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Requiring Employees to Pay for Follow-Up Medical Exam Violates the Americans with Disabilities Act (ADA)
December 06, 2018
Parsons Behle & Latimer Legal Briefings


Pre-employment and post-offer medical exams are becoming increasingly more commonplace in the modern workplace. Employers that require these as part of their onboarding processes may learn during such an exam that an applicant has been injured in the past and has experienced pain since. An employer may have concerns about whether the candidate can perform the tasks for which they are being considered. Should these employers require the applicant to take additional medical tests at his or her own expense to determine if he or she can perform a job? According to the Ninth Circuit Court (whose decisions apply to Idaho employers), the answer is “no.”  

On Aug. 29, 2018, in EEOC v. BNSF Railway Co., the Ninth Circuit Court of Appeals held that BNSF Railway Co. violated the ADA by requiring Russell Holt, a prospective employee, to undergo follow-up medical testing for a back injury at his own expense as part of a post-offer medical review, even though three doctors independently found him qualified for the position. BNSF further violated the ADA by revoking its job offer when Holt reported that his insurance would not cover the requested MRI, and he was unable to comply because of the high cost of the MRI. The Ninth Circuit Court affirmed the district court's holding that the employer had violated the ADA but vacated a nationwide injunction issued by the district court against the employer. The Ninth Circuit Court remanded the case for the district court to make factual findings in support of the injunction's scope.

Under the ADA, employer medical inquiries are divided into three categories which include: (1) inquiries conducted prior to the offer of employment; (2) inquiries conducted after the offer of employment, but prior to the start of employment (Holt’s situation); and (3) inquiries conducted on or after the start of employment. Category 2 inquiries need not be concerned solely with an applicant’s ability to perform job-related functions or be consistent with business necessity. However, pursuant to the ADA, employers are still generally prohibited from discriminating against a qualified individual on the basis of disability with respect to job application procedures, hiring and other terms and conditions and privileges of employment.

In the BNSF Railway case, the Court found the employer’s medical inquiry violated the ADA, as all three prongs required for a prima facie violation of the ADA had been met. Regarding the first prong, the Court found that when BNSF required Holt to submit an MRI and conditioned his job on doing so, BNSF perceived Holt as having an impairment that was not transitory or minor. This perception renders the individual “disabled” under the ADA.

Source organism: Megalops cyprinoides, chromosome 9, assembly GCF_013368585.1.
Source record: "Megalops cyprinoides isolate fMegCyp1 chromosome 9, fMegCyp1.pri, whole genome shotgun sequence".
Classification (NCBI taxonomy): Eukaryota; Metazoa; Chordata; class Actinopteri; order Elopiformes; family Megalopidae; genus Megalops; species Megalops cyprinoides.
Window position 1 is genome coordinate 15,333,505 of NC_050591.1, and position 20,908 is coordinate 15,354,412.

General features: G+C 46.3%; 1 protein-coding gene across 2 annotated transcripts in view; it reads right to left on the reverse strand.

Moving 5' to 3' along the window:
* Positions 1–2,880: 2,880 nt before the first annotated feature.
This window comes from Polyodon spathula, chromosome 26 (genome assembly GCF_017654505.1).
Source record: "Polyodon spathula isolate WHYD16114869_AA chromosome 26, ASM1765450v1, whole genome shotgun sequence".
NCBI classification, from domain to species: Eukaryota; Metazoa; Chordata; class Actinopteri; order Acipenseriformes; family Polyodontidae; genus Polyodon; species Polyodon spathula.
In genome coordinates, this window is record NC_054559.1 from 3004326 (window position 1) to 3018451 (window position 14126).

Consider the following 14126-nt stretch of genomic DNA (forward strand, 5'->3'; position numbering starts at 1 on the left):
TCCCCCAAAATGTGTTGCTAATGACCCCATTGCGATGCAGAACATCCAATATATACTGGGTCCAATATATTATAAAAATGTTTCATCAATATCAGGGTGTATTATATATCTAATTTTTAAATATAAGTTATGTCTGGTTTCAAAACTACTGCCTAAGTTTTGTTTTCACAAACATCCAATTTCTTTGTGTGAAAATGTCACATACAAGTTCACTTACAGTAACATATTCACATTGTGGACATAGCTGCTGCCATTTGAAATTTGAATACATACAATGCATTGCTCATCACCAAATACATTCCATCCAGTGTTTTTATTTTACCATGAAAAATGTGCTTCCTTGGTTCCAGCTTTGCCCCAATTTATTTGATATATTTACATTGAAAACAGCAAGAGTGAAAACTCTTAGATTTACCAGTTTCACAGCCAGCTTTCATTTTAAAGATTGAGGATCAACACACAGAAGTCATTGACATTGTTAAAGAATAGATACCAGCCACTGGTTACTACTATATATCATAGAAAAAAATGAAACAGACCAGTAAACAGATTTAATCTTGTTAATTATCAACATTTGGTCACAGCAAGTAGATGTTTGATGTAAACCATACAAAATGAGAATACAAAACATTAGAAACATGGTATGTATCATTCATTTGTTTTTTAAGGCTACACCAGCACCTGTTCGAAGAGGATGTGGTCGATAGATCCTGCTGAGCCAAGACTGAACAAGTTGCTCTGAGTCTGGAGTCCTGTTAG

Regarding the second prong, the Court found that BNSF discriminated against Holt on the basis of his perceived disability and did so by requiring him to pay for an MRI. The Court stated that this action imposed an additional financial burden on an individual with a perceived impairment that was not imposed on other individuals without any perceived disability.

Regarding the third prong, the fact that Holt was qualified for the position was undisputed by the parties.

Although not specifically required under the ADA, the best practice for requiring a post-offer, pre-employment medical exam is for employers to pay the cost of any follow-up testing deemed necessary to assess a prospective employee's ability to perform the job. While the ADA explicitly allows employers to require a medical examination after an offer of employment and prior to the commencement of the employment duties – and an employer may condition an offer of employment on the results of such examination – employers may not impose additional financial burdens, including costs of a medical exam, on a person with a disability because of that person’s disability. Requiring prospective employees to bear these costs is an invitation for EEOC scrutiny and risks expensive liability for unlawful disability discrimination under the ADA.

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